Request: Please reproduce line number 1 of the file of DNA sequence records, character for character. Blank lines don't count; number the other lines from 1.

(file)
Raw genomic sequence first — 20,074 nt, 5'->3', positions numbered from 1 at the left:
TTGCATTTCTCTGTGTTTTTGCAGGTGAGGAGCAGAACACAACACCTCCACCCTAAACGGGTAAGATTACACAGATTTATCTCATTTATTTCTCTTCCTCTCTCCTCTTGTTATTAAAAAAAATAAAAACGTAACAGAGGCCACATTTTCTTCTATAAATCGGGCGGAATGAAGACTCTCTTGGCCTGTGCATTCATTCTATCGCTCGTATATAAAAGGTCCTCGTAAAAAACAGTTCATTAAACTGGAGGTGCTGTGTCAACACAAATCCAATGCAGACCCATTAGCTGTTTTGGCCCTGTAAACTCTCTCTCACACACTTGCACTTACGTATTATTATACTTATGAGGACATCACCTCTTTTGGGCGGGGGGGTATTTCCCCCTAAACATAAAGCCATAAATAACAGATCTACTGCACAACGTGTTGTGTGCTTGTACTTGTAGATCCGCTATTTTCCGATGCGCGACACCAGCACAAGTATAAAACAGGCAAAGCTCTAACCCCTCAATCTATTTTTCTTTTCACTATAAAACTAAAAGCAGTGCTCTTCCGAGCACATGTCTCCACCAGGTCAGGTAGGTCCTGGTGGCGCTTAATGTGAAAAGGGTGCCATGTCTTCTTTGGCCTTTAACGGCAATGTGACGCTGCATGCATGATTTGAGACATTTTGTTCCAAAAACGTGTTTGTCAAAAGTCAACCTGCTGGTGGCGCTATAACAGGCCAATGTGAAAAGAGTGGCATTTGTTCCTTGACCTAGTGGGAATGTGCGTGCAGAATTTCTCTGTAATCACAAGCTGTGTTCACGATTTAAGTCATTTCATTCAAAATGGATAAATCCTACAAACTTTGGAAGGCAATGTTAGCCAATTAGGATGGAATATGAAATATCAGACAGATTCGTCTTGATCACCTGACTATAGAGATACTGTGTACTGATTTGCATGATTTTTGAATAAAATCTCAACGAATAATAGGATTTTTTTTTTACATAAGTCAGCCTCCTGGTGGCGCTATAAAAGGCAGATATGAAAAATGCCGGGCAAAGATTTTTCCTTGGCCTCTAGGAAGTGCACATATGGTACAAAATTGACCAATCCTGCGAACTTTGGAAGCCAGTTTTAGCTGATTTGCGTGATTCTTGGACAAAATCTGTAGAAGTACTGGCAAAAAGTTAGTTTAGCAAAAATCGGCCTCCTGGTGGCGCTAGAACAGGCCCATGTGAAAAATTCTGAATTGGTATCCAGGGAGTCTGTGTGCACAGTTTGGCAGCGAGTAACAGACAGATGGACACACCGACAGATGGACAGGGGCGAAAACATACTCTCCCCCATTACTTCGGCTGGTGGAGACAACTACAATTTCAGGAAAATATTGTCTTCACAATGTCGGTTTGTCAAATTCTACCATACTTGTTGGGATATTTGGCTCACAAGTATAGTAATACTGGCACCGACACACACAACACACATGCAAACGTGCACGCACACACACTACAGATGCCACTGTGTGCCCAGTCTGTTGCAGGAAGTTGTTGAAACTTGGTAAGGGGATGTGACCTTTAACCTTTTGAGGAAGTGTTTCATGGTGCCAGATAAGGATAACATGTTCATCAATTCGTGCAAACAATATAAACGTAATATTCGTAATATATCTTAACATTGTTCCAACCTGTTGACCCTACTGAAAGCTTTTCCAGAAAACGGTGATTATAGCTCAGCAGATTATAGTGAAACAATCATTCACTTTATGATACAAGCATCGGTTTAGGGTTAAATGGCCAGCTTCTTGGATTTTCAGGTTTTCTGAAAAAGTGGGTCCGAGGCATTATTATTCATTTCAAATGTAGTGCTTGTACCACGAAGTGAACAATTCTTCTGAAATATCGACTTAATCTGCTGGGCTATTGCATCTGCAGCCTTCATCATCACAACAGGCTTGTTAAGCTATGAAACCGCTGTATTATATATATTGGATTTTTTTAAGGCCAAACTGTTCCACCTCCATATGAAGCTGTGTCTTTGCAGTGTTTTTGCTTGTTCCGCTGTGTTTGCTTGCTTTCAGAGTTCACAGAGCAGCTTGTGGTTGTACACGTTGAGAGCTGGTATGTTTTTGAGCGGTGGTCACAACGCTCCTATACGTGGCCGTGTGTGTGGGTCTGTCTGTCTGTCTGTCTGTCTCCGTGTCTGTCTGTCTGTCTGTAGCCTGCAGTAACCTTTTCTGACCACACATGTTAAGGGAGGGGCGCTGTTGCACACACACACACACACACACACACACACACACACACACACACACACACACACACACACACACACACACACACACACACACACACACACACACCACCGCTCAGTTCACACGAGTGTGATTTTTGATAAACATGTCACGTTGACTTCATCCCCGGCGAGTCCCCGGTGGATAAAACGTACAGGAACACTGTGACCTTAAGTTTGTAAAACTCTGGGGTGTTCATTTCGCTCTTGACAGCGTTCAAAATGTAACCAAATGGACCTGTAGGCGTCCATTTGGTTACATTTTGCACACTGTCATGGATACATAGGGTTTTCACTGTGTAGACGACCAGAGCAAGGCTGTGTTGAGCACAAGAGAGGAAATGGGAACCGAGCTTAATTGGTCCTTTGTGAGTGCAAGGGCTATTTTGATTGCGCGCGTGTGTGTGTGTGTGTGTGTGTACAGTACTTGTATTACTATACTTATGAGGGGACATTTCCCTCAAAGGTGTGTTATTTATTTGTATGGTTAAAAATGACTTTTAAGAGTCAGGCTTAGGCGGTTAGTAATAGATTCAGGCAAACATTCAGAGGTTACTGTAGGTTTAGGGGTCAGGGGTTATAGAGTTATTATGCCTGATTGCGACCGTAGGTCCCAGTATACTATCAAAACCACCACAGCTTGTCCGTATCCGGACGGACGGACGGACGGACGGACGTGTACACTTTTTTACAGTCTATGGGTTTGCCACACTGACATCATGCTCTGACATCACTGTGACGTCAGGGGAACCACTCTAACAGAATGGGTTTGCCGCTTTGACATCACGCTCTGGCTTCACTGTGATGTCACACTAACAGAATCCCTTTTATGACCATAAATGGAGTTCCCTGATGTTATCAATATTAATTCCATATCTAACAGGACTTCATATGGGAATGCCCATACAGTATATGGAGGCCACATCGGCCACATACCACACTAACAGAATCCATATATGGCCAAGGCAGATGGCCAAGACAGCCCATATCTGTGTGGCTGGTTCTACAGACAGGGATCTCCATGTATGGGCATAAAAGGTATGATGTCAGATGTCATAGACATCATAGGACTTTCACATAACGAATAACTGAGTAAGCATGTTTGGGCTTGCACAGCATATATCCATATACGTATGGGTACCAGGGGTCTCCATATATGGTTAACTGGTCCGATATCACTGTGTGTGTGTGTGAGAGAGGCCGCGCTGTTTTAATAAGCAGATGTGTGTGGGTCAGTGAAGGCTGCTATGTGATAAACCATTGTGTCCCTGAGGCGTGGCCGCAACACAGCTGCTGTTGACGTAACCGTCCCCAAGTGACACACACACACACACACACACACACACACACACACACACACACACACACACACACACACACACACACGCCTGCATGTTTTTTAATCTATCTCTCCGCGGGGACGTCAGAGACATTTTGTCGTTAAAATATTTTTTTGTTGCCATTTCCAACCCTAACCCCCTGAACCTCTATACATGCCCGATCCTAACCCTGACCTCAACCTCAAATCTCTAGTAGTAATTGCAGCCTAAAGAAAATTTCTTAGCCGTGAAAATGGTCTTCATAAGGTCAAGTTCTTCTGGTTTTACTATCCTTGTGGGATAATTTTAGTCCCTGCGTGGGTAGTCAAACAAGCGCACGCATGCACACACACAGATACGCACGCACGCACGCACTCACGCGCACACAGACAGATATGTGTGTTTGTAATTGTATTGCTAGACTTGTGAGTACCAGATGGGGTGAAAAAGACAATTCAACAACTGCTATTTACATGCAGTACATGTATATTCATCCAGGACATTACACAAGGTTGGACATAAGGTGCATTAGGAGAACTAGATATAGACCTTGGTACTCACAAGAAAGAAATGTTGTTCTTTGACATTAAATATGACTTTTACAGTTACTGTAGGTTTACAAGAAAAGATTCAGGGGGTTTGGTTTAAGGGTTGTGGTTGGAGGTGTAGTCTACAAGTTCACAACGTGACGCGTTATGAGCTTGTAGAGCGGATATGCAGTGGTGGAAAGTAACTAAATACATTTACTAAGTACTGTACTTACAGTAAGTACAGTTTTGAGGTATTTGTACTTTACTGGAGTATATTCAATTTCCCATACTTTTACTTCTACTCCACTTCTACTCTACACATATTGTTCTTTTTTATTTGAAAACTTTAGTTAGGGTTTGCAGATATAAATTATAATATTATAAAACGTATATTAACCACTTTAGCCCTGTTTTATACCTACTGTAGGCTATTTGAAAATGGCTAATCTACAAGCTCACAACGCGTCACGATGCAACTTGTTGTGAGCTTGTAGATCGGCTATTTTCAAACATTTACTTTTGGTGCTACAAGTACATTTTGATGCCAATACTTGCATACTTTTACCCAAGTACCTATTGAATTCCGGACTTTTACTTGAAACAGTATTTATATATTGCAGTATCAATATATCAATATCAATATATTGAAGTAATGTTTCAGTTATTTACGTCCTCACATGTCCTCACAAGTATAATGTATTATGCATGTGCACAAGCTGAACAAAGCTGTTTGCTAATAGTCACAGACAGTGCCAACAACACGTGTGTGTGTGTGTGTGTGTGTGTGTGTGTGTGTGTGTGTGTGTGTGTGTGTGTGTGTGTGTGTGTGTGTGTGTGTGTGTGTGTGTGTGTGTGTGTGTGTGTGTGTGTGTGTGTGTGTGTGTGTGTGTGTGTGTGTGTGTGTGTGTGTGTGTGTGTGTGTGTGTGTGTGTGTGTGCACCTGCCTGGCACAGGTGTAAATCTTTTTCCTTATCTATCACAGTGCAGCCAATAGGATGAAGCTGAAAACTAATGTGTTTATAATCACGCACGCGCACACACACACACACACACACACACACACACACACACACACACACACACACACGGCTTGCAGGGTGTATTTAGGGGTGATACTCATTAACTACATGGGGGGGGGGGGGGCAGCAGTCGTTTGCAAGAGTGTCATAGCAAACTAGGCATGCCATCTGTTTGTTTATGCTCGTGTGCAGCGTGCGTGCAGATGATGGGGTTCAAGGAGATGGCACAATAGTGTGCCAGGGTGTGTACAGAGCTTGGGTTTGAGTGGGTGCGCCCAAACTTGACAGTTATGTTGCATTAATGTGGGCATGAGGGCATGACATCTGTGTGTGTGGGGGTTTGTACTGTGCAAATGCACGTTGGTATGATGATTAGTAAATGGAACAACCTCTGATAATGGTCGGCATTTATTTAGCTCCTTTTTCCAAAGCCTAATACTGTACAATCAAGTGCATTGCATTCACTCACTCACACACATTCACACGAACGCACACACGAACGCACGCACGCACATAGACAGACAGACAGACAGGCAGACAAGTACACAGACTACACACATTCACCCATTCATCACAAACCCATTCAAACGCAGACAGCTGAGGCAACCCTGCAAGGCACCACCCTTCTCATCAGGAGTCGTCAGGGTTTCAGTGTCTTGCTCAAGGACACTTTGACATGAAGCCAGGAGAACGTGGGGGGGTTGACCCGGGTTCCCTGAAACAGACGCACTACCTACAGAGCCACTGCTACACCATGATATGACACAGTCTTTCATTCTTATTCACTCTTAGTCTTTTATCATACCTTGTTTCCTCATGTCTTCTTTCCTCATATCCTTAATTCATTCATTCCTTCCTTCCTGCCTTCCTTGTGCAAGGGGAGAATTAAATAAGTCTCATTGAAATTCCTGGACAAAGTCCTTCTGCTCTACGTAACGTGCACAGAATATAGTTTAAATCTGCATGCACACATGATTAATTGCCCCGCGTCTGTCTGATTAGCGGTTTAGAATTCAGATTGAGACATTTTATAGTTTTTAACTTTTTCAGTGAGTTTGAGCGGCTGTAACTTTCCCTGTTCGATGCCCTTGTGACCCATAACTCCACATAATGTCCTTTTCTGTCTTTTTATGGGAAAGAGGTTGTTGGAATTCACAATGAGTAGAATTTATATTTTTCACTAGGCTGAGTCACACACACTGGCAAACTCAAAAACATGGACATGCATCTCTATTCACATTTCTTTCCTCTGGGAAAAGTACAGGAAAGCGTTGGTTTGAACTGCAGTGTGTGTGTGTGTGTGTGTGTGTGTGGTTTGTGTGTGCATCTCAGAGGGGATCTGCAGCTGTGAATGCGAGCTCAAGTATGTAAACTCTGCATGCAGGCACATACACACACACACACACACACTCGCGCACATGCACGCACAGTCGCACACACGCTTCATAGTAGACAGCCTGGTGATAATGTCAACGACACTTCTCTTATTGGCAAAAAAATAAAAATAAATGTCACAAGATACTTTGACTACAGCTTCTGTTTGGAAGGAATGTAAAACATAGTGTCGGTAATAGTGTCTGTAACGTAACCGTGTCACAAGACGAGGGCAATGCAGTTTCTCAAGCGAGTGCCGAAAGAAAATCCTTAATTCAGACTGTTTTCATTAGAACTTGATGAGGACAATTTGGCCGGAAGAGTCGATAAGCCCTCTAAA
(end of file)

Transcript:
Raw genomic sequence first — 20,074 nt, 5'->3', positions numbered from 1 at the left: